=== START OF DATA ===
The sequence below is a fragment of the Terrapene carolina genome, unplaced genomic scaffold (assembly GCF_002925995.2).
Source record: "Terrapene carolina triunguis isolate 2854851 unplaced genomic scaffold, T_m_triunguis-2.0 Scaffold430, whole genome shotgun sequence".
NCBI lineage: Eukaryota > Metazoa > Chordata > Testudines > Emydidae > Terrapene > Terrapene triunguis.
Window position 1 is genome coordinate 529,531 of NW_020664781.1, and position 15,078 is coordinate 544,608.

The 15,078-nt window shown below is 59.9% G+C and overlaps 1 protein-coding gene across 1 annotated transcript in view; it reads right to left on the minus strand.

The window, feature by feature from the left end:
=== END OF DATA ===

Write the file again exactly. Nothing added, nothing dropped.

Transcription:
The sequence below is a fragment of the Terrapene carolina genome, unplaced genomic scaffold (assembly GCF_002925995.2).
Source record: "Terrapene carolina triunguis isolate 2854851 unplaced genomic scaffold, T_m_triunguis-2.0 Scaffold430, whole genome shotgun sequence".
NCBI lineage: Eukaryota > Metazoa > Chordata > Testudines > Emydidae > Terrapene > Terrapene triunguis.
Window position 1 is genome coordinate 529,531 of NW_020664781.1, and position 15,078 is coordinate 544,608.

The 15,078-nt window shown below is 59.9% G+C and overlaps 1 protein-coding gene across 1 annotated transcript in view; it reads right to left on the minus strand.

The window, feature by feature from the left end: